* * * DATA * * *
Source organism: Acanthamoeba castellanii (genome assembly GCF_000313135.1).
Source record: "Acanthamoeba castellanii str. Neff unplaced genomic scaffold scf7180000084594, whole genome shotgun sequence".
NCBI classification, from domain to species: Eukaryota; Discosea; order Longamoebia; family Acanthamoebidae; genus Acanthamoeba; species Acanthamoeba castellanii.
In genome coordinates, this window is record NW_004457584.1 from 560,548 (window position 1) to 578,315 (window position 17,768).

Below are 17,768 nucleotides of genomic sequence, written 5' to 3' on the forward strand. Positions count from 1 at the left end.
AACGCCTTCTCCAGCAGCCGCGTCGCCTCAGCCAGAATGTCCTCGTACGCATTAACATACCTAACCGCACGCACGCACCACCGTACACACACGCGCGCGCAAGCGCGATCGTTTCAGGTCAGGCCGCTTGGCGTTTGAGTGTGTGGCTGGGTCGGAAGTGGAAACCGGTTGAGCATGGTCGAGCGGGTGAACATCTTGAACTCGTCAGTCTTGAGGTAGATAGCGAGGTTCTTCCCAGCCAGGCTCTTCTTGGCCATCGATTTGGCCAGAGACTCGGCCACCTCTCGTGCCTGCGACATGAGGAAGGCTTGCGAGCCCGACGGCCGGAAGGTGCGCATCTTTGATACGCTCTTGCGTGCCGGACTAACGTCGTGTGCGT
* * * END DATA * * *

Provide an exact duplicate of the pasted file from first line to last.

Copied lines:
Source organism: Acanthamoeba castellanii (genome assembly GCF_000313135.1).
Source record: "Acanthamoeba castellanii str. Neff unplaced genomic scaffold scf7180000084594, whole genome shotgun sequence".
NCBI classification, from domain to species: Eukaryota; Discosea; order Longamoebia; family Acanthamoebidae; genus Acanthamoeba; species Acanthamoeba castellanii.
In genome coordinates, this window is record NW_004457584.1 from 560,548 (window position 1) to 578,315 (window position 17,768).

Below are 17,768 nucleotides of genomic sequence, written 5' to 3' on the forward strand. Positions count from 1 at the left end.
AACGCCTTCTCCAGCAGCCGCGTCGCCTCAGCCAGAATGTCCTCGTACGCATTAACATACCTAACCGCACGCACGCACCACCGTACACACACGCGCGCGCAAGCGCGATCGTTTCAGGTCAGGCCGCTTGGCGTTTGAGTGTGTGGCTGGGTCGGAAGTGGAAACCGGTTGAGCATGGTCGAGCGGGTGAACATCTTGAACTCGTCAGTCTTGAGGTAGATAGCGAGGTTCTTCCCAGCCAGGCTCTTCTTGGCCATCGATTTGGCCAGAGACTCGGCCACCTCTCGTGCCTGCGACATGAGGAAGGCTTGCGAGCCCGACGGCCGGAAGGTGCGCATCTTTGATACGCTCTTGCGTGCCGGACTAACGTCGTGTGCGT